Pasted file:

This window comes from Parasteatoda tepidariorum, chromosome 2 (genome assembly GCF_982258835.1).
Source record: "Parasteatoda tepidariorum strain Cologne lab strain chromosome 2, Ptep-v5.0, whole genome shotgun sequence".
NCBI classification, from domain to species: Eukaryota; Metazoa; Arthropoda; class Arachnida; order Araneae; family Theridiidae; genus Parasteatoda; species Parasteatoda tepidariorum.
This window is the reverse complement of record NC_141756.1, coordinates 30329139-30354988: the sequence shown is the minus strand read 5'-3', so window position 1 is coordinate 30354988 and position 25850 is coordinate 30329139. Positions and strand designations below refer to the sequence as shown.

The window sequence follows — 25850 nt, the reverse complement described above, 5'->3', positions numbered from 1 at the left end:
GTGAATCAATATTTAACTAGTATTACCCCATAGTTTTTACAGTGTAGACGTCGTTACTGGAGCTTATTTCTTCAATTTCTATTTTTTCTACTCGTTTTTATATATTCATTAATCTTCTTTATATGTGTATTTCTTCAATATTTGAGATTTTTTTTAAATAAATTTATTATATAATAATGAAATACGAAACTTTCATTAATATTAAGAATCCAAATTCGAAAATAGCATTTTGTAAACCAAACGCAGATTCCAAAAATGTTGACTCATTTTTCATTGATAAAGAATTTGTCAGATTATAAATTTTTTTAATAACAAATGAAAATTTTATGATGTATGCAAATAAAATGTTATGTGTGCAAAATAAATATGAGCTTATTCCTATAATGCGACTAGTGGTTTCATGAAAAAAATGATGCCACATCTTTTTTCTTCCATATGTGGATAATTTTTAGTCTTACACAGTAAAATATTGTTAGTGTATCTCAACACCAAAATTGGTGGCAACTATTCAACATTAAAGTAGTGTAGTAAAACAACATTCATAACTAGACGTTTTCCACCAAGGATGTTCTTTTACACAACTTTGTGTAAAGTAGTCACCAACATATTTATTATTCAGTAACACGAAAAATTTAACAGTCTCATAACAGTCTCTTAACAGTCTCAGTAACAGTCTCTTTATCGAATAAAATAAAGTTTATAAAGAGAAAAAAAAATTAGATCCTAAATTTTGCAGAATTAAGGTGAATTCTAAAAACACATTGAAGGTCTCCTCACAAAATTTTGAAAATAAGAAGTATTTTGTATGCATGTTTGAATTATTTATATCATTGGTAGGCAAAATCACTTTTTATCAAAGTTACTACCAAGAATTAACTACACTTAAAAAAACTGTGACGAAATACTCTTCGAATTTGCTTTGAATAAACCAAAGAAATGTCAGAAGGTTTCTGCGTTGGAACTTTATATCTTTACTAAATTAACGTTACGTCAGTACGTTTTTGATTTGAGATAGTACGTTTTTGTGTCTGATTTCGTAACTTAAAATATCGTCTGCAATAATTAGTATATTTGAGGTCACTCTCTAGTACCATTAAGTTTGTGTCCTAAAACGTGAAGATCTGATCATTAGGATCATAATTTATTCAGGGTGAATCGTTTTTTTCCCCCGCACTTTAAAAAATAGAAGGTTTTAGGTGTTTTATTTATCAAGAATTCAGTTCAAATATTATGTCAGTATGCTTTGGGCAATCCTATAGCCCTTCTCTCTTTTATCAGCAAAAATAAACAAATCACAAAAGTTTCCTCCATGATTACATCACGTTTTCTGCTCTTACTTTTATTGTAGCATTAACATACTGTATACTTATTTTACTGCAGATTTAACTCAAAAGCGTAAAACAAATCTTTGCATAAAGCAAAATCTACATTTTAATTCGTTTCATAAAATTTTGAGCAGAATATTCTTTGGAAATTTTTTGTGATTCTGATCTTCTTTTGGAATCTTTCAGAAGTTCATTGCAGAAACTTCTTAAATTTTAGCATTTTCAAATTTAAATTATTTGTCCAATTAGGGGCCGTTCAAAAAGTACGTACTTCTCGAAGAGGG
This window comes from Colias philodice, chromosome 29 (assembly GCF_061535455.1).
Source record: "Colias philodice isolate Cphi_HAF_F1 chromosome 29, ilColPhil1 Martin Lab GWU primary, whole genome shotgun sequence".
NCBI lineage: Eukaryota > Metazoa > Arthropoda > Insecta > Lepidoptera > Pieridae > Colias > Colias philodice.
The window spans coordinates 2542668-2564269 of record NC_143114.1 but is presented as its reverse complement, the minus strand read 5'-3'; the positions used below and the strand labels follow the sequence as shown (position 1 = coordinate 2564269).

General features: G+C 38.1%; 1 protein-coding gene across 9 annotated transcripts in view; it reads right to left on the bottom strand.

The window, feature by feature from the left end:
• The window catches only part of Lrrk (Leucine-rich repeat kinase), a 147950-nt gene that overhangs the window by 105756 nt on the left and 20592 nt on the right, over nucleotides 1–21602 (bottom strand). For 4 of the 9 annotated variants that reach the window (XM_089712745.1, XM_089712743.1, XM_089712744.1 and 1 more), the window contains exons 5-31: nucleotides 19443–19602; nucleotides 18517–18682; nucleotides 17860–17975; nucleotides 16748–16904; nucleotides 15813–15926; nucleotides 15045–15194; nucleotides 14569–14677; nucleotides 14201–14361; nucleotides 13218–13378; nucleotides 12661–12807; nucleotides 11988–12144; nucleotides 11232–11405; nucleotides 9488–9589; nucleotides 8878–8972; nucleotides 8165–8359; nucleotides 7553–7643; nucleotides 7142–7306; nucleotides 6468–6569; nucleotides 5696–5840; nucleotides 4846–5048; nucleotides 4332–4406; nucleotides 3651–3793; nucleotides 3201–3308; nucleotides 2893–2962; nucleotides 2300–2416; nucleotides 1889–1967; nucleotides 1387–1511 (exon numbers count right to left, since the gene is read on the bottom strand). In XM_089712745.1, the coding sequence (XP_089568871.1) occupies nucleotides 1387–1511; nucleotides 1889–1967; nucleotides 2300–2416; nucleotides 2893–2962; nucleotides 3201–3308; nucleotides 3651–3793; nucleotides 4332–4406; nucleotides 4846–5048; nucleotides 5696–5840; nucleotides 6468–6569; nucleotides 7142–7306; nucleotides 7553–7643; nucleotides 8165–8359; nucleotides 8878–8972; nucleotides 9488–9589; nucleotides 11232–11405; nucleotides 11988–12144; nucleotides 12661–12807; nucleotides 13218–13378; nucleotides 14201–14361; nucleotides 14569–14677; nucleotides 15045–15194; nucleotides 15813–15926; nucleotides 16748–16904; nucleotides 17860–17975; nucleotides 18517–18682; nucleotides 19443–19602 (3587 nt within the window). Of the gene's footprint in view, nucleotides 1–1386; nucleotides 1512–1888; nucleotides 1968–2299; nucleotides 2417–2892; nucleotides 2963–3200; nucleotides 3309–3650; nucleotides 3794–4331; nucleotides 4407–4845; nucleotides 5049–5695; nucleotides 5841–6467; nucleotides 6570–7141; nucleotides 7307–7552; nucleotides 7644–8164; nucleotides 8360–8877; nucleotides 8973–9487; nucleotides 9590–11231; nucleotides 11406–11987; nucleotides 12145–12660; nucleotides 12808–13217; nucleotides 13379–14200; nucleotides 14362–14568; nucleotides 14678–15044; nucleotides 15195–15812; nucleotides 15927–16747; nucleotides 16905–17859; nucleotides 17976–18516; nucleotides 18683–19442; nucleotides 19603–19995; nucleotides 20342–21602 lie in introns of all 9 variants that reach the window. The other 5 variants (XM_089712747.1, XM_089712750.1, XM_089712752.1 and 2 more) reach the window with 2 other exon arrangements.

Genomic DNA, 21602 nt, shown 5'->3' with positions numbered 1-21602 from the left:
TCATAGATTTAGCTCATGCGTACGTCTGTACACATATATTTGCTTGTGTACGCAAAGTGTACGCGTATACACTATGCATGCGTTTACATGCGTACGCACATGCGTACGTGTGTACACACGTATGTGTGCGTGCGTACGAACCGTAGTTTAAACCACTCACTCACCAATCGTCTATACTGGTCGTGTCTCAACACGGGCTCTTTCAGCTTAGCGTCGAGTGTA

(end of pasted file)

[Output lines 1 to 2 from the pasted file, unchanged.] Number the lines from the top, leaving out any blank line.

This window comes from Parasteatoda tepidariorum, chromosome 2 (genome assembly GCF_982258835.1).
Source record: "Parasteatoda tepidariorum strain Cologne lab strain chromosome 2, Ptep-v5.0, whole genome shotgun sequence".